"By 2115, it’s possible that only about 600 languages will be left on the planet as opposed to today’s 6,000,” according to an article in the Wall Street Journal by Columbia University linguistics teacher, Dr. John McWhorter. While many acknowledge that the de facto language for global communication—business or otherwise—is English, it’s undeniable that the seven billion people in the world speak a language other than English in their everyday lives. (In fact, while English is the third most widely spoken language, it’s only the native language for about 5% of the world’s population, and only about 30% of the world’s population speaks English with some degree of competency.)
English will never dominate our planet completely—that’s a good thing, since languages are what bond families and societies from one generation to the next.
Languages are living, and always evolving as words and verbs change as a reflection of the way new generations communicate in the same way modern technology changes our modes of communication. As global marketers, we can use language to our advantage by recognizing these nuances and localize content not simply to communicate, but to truly engage.
Making Emotional Connections Will Win Customers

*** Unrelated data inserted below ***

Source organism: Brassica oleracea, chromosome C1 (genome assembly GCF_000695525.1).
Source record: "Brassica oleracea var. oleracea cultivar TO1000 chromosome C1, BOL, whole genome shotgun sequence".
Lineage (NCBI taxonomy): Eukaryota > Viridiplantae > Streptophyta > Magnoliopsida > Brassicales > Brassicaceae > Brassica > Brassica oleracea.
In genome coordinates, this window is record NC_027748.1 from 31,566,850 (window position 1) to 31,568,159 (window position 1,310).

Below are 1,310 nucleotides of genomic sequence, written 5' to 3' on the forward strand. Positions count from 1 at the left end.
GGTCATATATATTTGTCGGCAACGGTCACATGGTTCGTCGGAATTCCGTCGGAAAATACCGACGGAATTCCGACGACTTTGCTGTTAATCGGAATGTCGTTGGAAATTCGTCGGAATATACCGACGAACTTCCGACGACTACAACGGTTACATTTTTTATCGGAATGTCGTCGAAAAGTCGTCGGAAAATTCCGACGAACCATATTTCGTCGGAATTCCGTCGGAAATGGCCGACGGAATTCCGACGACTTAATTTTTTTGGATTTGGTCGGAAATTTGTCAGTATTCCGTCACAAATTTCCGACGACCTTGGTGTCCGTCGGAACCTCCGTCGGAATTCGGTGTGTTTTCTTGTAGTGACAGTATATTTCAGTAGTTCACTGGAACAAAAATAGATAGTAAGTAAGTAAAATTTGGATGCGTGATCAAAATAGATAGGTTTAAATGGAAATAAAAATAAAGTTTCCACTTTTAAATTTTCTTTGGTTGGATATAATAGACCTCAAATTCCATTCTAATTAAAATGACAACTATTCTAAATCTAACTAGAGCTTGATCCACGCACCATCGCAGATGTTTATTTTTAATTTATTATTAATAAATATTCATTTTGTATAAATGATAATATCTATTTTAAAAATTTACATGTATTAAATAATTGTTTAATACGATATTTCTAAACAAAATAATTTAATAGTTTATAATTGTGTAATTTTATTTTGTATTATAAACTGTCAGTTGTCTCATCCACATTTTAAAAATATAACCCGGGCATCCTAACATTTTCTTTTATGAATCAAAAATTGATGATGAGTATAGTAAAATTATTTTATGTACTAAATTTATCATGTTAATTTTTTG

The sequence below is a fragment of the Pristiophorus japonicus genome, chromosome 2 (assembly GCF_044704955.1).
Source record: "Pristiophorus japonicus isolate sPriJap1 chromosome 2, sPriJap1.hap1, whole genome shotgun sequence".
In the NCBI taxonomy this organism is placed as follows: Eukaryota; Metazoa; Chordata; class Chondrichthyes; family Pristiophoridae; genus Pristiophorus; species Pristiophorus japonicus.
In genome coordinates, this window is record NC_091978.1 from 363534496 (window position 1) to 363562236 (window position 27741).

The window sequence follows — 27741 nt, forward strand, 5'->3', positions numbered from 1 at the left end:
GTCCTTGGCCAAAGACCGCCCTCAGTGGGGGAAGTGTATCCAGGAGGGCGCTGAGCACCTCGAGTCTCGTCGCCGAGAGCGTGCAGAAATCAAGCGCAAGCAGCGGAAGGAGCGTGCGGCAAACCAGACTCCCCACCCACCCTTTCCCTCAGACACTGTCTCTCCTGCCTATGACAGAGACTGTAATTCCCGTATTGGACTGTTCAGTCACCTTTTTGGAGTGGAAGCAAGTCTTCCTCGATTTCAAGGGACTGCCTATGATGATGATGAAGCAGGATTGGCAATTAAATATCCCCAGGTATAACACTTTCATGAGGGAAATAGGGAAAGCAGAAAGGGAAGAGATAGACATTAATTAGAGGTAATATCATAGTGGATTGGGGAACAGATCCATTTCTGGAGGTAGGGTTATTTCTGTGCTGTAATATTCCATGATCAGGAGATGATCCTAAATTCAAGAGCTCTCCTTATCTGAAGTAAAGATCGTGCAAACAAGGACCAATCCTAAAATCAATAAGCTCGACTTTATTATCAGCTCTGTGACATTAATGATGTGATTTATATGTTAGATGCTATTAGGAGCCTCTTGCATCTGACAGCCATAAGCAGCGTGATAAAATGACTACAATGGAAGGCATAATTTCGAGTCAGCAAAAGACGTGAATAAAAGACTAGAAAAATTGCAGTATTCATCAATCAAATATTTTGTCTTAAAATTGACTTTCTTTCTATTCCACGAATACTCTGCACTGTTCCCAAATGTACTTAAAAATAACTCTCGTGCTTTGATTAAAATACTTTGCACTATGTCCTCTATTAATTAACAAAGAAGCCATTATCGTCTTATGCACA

My headline references one of my favorite quotes. Nelson Mandela once said, “If you talk to a man in a language he understands, that goes to his head. If you talk to him in his language, that goes to his heart.”
From a business perspective, the extra effort to communicate with customers and prospects in their native language is beneficial, including message relevance and accuracy, as well as striking an emotional connection that strengthens your brand’s investment in the market. And that doesn’t strictly apply to global organizations that reach beyond our borders, as we’ve previously noted, there are plenty of diverse populations here in the U.S. that prefer to communicate in their “mother tongue,” even if they speak English fluently.
Statistics Tell Us
• 72.1% of consumers prefer to spend most or all of their time on websites in their own language
• 72.4% of consumers said they would be more likely to buy a product with information in their own language
• 56.2% of consumers said that the ability to obtain information in their own language is more important than price
*Common Sense Advisory
As we enter the holiday season when people reconnect with their hometowns, regions, friends and families, communicating with your target audience in their language, while also using culturally relevant references—not just in language, but also popular trends, celebrities, images, music, and sports—is critical to engaging and influencing your audience, and thus they are more likely to take notice of your products and brand. Don’t miss out on real revenue opportunity by overlooking the language they speak with their families at home, not just in business.
Finally, think again about that last statistic… language is more important than price for half your prospects. Those of you planning a promotion to drive end of year revenue might consider extending your multilingual tactics rather than discounting. It could translate to even more success and goodwill to your bottom line!